Australian batsman Glenn Maxwell has said that he is "shocked" and "hurt" by the allegations of spot fixing that were made in an Al Jazeera documentary about corruption.
The documentary, which investigates the Tests between Australia and India in Ranchi (March 2017) and England and India in Chennai (December 2016) shows Indian national Aneel Munawar who is said to work for the crime syndicate D-Company naming two Australian players and three England players who were a part of the fixing. Allegedly, the fixers instructed the players to score runs at a run-rate lower than what the illegal betting market was placing bets on during certain periods of the game.
However, Maxwell, who scored his maiden Test century in the match in question responded to the allegations in an interview to an Australian radio station SEN, saying he was “devastated.”
"I was shocked. I was a bit hurt by it as well,” Maxwell said. “To have these allegations about your involvement in a game where you've only got happy memories about it, great memories...I still remember the feeling after hugging Steve Smith after getting my maiden Test hundred.
"To have that tarnished by these allegations was pretty devastating and obviously there's absolutely no truth to it whatsoever. It was 100% unfair, to tarnish one of the best moments of my career was pretty brutal.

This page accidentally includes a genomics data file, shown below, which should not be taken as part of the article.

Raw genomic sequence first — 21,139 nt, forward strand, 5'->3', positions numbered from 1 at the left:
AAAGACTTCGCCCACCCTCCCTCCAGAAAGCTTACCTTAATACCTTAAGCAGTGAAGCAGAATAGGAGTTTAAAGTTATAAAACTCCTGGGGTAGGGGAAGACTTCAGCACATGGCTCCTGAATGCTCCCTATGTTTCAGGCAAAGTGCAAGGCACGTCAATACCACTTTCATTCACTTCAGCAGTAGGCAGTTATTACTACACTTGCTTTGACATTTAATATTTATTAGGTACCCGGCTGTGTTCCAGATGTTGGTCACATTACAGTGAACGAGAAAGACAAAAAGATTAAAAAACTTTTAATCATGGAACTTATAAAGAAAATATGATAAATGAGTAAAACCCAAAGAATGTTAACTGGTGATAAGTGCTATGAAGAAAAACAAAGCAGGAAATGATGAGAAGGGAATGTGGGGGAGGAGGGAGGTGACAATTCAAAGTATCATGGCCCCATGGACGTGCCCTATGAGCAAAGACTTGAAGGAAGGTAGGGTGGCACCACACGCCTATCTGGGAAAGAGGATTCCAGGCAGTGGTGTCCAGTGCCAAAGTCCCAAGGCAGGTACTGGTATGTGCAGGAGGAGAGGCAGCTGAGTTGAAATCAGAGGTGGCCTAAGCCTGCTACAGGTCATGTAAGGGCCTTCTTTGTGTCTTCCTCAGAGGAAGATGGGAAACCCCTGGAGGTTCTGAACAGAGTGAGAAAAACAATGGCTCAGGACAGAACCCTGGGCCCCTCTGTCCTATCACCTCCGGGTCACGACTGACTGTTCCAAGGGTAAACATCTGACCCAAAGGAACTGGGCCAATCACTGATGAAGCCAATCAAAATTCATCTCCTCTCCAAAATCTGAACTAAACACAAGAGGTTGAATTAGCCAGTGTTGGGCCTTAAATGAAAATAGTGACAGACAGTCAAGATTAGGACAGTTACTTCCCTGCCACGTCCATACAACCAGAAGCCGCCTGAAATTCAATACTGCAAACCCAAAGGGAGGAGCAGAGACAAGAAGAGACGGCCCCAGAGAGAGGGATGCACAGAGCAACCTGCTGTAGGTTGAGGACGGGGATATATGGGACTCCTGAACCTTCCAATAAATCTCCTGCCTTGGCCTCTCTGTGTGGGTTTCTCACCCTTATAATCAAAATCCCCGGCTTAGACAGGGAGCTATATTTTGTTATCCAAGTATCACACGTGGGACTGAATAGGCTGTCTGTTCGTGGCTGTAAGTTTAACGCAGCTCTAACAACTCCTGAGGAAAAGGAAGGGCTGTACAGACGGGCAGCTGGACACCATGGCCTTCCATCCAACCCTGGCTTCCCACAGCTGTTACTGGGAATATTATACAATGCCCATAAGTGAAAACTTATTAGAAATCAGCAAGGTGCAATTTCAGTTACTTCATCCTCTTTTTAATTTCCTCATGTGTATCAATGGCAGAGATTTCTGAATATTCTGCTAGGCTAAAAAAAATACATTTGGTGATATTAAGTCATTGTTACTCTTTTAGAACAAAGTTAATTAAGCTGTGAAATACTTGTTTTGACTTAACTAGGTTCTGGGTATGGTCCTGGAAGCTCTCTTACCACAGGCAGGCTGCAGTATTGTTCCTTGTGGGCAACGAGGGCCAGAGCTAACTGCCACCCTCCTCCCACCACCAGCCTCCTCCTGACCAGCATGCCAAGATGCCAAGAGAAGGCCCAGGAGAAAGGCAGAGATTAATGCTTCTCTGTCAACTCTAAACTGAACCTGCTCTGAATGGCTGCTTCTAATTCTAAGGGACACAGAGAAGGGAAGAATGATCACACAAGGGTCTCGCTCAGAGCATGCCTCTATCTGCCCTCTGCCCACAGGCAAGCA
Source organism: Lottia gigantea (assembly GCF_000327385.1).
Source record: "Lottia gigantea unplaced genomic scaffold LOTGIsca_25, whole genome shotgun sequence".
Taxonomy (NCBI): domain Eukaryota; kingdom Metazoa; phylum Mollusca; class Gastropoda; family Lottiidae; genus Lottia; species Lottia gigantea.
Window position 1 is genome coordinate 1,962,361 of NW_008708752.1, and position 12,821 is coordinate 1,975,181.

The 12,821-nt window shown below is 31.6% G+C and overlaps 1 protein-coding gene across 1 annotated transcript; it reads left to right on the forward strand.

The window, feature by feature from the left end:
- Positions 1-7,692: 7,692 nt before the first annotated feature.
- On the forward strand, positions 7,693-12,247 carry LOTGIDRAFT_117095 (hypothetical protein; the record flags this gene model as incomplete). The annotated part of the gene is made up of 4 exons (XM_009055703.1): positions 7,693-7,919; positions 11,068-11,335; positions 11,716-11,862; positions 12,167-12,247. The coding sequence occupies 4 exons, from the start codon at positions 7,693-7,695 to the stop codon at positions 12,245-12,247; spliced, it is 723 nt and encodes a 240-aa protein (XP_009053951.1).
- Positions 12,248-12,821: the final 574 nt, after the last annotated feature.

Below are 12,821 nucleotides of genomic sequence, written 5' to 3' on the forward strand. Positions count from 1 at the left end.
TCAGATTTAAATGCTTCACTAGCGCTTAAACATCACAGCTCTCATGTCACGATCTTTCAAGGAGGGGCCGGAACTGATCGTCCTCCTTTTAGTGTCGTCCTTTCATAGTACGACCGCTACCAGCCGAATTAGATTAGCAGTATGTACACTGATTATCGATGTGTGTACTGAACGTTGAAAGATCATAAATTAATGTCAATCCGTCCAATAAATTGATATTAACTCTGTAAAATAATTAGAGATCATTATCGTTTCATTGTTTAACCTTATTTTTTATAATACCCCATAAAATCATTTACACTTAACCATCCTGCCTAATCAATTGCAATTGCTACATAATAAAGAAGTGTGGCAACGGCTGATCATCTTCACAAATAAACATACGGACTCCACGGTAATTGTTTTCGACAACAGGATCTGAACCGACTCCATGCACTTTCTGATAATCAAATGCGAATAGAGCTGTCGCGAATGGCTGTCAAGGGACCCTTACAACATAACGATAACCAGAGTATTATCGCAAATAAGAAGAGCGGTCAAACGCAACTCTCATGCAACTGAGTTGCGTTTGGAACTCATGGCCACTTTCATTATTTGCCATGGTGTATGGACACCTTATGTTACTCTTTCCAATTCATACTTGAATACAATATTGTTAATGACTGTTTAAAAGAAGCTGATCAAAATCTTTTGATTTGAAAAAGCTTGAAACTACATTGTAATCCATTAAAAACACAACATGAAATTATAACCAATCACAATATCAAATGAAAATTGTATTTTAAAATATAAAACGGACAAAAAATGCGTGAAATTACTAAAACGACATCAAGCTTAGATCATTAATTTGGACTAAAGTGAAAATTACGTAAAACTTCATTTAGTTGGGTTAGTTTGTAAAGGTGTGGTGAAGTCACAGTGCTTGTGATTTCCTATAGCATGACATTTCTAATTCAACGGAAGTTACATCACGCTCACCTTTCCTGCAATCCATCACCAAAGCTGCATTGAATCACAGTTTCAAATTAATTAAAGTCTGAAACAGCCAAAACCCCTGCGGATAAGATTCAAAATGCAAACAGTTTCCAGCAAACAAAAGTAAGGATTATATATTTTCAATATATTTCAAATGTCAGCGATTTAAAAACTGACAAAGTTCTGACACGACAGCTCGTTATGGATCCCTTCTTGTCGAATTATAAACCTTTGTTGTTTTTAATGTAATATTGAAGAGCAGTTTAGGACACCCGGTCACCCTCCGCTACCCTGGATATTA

"The only thing they could have done worse was tarnish that (2015) World Cup win. They're two of the best moments of my career. To say I'd done anything untoward in that game, when I'd just finally got back in the Test side - I'd worked my absolute backside off - to say I'd do anything to ruin that would be absolutely ridiculous."
Maxwell has not been formally approached by anti-corruption officials from Cricket Australia or the ICC yet, albeit he was sent the footage from the documentary which was relevant to him and was told that the documentary was going to be aired.
"If (Al Jazeera) mentioned any names, they would be taken down pretty heavily,” he said. “They didn't mention any specific names but did basically say the time of the game, which was my involvement. You could see it was the gear that I was using, and there wasn't anyone else using that gear in that game. That was certainly very hard to take."
The Australian batsman said that he has previously reported instances on the cricket field which he felt were suspicious to anti-corruption officials during the IPL and other overseas T20 leagues.
"I've been very honest with them (anti-corruption officers) the whole way through with the IPL. If I've ever seen anything untoward I always sat down with them, had a long coffee and just talked about everything to make sure nothing ever, ever comes back to me. If there's anything slightly amiss, I always give them a call and make sure they have every bit of evidence they can possibly have. There's some things you see in the game of cricket where you're always just a little bit unsure. All the things you do hear in the game, and when it comes out later on you go, 'Oh, I swear I could have noticed that while I was watching it'.
"It was probably easier when I was captain and I was able to see the way the game was going, and the instructions that I was giving players, and the way the game was moving, I could actually work it out a little better. There wasn't really anything untoward in the season I was captain, but you could certainly tell from opposition stuff and that's why I reported certain things."
A full investigation by the ICC's anti-corruption unit, in unison with the CA, ECB and BCCI is currently underway after the international body and CA requested Al-Jazeera for the un-edited footage of the documentary to make a thorough investigation into the matter.